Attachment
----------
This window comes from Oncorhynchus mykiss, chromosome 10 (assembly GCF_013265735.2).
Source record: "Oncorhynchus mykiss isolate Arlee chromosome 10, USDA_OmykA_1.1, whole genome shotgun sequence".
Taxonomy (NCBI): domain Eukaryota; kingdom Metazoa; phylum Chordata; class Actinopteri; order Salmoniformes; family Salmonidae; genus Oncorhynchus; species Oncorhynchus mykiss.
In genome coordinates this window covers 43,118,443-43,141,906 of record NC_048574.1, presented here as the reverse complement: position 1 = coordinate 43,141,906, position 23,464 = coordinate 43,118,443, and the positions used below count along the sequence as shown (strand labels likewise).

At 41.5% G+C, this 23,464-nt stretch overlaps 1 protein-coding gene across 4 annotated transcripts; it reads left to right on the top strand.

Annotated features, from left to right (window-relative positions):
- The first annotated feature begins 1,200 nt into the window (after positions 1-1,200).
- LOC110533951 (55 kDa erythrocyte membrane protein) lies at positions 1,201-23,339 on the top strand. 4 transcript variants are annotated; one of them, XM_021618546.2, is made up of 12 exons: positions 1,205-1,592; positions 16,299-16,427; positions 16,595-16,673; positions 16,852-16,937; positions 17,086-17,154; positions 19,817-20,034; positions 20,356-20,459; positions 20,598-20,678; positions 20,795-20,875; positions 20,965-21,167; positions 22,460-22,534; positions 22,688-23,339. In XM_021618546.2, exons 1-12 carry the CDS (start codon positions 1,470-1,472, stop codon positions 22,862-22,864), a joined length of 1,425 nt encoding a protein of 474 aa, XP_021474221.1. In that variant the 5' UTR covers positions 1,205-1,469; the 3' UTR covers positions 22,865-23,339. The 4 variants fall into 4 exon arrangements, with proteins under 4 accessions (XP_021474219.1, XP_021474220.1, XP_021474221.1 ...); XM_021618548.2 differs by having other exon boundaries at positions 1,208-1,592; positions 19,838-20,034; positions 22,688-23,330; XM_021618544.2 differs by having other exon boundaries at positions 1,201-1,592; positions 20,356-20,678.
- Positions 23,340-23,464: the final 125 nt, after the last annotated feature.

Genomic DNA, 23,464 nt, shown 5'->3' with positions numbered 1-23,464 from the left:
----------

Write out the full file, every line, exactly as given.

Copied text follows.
This window comes from Oncorhynchus mykiss, chromosome 10 (assembly GCF_013265735.2).
Source record: "Oncorhynchus mykiss isolate Arlee chromosome 10, USDA_OmykA_1.1, whole genome shotgun sequence".
Taxonomy (NCBI): domain Eukaryota; kingdom Metazoa; phylum Chordata; class Actinopteri; order Salmoniformes; family Salmonidae; genus Oncorhynchus; species Oncorhynchus mykiss.
In genome coordinates this window covers 43,118,443-43,141,906 of record NC_048574.1, presented here as the reverse complement: position 1 = coordinate 43,141,906, position 23,464 = coordinate 43,118,443, and the positions used below count along the sequence as shown (strand labels likewise).

At 41.5% G+C, this 23,464-nt stretch overlaps 1 protein-coding gene across 4 annotated transcripts; it reads left to right on the top strand.

Annotated features, from left to right (window-relative positions):
- The first annotated feature begins 1,200 nt into the window (after positions 1-1,200).
- LOC110533951 (55 kDa erythrocyte membrane protein) lies at positions 1,201-23,339 on the top strand. 4 transcript variants are annotated; one of them, XM_021618546.2, is made up of 12 exons: positions 1,205-1,592; positions 16,299-16,427; positions 16,595-16,673; positions 16,852-16,937; positions 17,086-17,154; positions 19,817-20,034; positions 20,356-20,459; positions 20,598-20,678; positions 20,795-20,875; positions 20,965-21,167; positions 22,460-22,534; positions 22,688-23,339. In XM_021618546.2, exons 1-12 carry the CDS (start codon positions 1,470-1,472, stop codon positions 22,862-22,864), a joined length of 1,425 nt encoding a protein of 474 aa, XP_021474221.1. In that variant the 5' UTR covers positions 1,205-1,469; the 3' UTR covers positions 22,865-23,339. The 4 variants fall into 4 exon arrangements, with proteins under 4 accessions (XP_021474219.1, XP_021474220.1, XP_021474221.1 ...); XM_021618548.2 differs by having other exon boundaries at positions 1,208-1,592; positions 19,838-20,034; positions 22,688-23,330; XM_021618544.2 differs by having other exon boundaries at positions 1,201-1,592; positions 20,356-20,678.
- Positions 23,340-23,464: the final 125 nt, after the last annotated feature.

Genomic DNA, 23,464 nt, shown 5'->3' with positions numbered 1-23,464 from the left: